‘We Have Always Lived in the Castle’ by Shirley Jackson

WeHaveAlwaysLived

Fiction – paperback; Penguin Modern Classics; 176 pages; 2009. Review copy courtesy of the publisher.

Put the kettle on, grab yourself some snacks and make sure you’ve got no other plans when you curl up to read this book, because We Have Always Lived in the Castle is one of those delicious, atmospheric reads from which you will not want to be disturbed.

I was caught in the sway of this mesmirising novel, Shirley Jackson‘s last (it was first published in 1962 and she died in 1965), from its opening lines:

My name is Mary Katherine Blackwood. I am eighteen years old, and I live with my sister Constance. I have often thought that with any luck at all I could have been born a werewolf, because the two middle fingers on both my hands are the same length, but I have had to be content with what I had. I dislike washing myself, and dogs, and noise. I like my sister Constance, and Richard Plantagenet, and Amanita phalloides, the death-cup mushroom. Everyone else in my family is dead.

How could you not be intrigued by that?

Sadly, it’s difficult to properly review this novel without giving away crucial plot spoilers, so I’ll refrain from telling you too much about the story. (A cursory glance at the blurb on this newly published Penguin Modern Classic edition does reveal one of the “secrets” but it doesn’t ruin the suspense.)

Basically, Mary Katherine, also known as Merricat, lives a secluded life with her sister and their bumbling, eccentric Uncle Julian, in Blackwood House, a Gothic-like mansion surrounded by woods on the outskirts of a village. Every Tuesday and Friday Merricat braves the wrath and scorn of the villagers (“The people of the village have always hated us”), who stare and gossip, to buy food and borrow library books. When she enters the grocery store the owner rushes to serve her before anyone else, while other shoppers stop what they’re doing…

holding a can or a half-filled bag of cookies or a head of lettuce, not willing to move until I had gone out the door again…

This sense of creepiness builds further when she has coffee in the local coffee shop, because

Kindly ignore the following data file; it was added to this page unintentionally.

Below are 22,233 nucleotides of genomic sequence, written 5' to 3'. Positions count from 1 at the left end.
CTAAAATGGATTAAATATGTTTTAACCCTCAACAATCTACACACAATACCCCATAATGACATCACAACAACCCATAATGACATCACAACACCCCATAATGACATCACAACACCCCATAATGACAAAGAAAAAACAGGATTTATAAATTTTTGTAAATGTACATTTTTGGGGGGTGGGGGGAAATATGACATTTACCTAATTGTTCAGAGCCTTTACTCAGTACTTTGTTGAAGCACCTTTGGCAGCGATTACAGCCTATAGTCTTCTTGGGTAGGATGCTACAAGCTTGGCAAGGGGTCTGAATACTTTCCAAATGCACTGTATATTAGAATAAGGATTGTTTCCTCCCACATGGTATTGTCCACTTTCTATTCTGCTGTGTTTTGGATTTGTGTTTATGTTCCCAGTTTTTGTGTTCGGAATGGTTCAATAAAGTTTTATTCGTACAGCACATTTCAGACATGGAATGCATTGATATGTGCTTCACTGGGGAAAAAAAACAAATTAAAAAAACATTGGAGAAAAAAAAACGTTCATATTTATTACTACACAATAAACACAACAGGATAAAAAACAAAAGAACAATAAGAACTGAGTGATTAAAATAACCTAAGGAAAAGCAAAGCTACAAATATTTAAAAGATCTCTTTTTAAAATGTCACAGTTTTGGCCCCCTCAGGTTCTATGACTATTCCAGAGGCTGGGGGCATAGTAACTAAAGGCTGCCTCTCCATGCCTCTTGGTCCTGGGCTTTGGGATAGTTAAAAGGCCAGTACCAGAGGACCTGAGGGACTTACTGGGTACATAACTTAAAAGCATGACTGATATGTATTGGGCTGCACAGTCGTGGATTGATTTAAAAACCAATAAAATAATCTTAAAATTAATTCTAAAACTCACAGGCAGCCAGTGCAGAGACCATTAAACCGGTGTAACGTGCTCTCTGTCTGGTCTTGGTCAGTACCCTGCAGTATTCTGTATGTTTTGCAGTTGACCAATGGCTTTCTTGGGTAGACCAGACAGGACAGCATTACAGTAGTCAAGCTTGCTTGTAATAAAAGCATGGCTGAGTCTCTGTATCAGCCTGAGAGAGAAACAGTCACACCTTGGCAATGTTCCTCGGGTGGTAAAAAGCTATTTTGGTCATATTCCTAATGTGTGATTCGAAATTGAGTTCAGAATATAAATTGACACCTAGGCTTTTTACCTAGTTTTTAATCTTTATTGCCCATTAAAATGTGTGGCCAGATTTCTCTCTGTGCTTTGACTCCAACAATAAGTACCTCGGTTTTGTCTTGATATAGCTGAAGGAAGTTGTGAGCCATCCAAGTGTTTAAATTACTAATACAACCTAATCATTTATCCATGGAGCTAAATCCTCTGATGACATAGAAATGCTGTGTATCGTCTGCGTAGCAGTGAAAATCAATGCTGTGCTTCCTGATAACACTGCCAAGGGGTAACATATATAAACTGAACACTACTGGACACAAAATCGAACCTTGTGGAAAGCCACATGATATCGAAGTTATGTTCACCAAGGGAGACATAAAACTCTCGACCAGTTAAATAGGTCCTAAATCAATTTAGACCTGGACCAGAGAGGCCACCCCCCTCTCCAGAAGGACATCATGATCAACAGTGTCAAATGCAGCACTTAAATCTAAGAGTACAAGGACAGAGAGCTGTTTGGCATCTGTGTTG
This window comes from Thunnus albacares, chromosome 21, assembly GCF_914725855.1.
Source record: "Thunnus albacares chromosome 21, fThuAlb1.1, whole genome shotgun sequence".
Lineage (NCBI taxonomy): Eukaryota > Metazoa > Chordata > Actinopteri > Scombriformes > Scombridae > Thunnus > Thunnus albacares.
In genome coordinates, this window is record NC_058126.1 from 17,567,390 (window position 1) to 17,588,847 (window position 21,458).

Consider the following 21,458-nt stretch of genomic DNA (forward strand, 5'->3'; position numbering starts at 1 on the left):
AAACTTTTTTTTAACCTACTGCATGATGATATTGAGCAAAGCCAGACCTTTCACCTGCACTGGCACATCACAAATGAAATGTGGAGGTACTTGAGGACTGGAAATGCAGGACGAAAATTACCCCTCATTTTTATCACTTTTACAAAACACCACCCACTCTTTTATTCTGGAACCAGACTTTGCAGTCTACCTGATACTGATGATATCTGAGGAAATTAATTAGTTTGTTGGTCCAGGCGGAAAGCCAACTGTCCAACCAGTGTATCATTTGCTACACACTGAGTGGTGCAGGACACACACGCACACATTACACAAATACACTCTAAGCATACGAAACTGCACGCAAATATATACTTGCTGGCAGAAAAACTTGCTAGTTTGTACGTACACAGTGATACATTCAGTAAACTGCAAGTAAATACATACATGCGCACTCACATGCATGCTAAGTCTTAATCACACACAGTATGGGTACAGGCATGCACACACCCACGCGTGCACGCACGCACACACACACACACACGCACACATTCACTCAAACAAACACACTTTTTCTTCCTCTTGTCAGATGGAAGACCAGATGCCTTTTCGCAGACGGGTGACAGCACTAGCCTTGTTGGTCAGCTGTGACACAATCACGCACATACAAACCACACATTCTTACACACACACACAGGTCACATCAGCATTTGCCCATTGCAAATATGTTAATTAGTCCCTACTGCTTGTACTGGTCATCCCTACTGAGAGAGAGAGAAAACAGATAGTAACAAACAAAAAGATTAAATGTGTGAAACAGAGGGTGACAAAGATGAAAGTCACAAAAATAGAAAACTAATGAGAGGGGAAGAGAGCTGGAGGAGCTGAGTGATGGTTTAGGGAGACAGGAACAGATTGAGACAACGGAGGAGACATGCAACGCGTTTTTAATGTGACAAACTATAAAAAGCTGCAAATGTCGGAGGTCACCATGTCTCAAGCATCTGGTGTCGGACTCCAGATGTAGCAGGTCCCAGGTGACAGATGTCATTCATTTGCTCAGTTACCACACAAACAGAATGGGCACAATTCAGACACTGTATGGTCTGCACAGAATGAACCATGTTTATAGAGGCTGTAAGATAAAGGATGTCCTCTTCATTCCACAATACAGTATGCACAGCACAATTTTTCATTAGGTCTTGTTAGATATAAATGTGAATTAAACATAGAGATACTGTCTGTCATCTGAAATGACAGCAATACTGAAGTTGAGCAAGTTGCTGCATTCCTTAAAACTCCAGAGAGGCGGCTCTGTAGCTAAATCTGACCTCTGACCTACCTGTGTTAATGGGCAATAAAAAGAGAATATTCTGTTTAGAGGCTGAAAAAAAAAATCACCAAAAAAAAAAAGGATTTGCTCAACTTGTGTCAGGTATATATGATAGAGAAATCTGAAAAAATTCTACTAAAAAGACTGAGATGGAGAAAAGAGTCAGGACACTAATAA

If anyone else came in and sat down at the counter I would leave my coffee without seeming hurried, and leave.

It’s almost like whichever way Merricat turns, there’s an insidious, nasty reminder that she, and her family, are not wanted. But what did they do to earn this hate? The answer to this is the nub of the novel, so I’m not going to tell you here.

But essentially, the secretive, hermit-like existence that the Blackwood’s lead is disrupted when Charles, a long-lost cousin, makes an unexpected visit and settles in for the duration. Merricat, a wayward, naive and some might say decidedly kooky teenager, feels so threatened by his presence that she goes out of her way to make him feel particularly unwelcome — with intriguing consequences.

As much as I enjoyed this book and the oppressive, Gothic atmosphere it creates — think The Village of the Damned meets The Wicker Man — I did guess the main revelation before the half-way point. But even so, this is a thrilling read, and I can easily see why Shirley Jackson has never been out of print in her native America.

It’s not a horror story per se, because it won’t have you checking underneath the bed for monsters, but it’s a kind of twisted fairytale with a dash of black comedy and a pinch of mystery. Or, as Joyce Carol Oates claims in the Afterword, “We Have Always Lived in the Castle becomes a New England fairy tale of the more wicked variety, in which a ‘happy ending’ is both ironic and literal, the consequences of unrepentant witchcraft and a terrible sacrifice — of others”.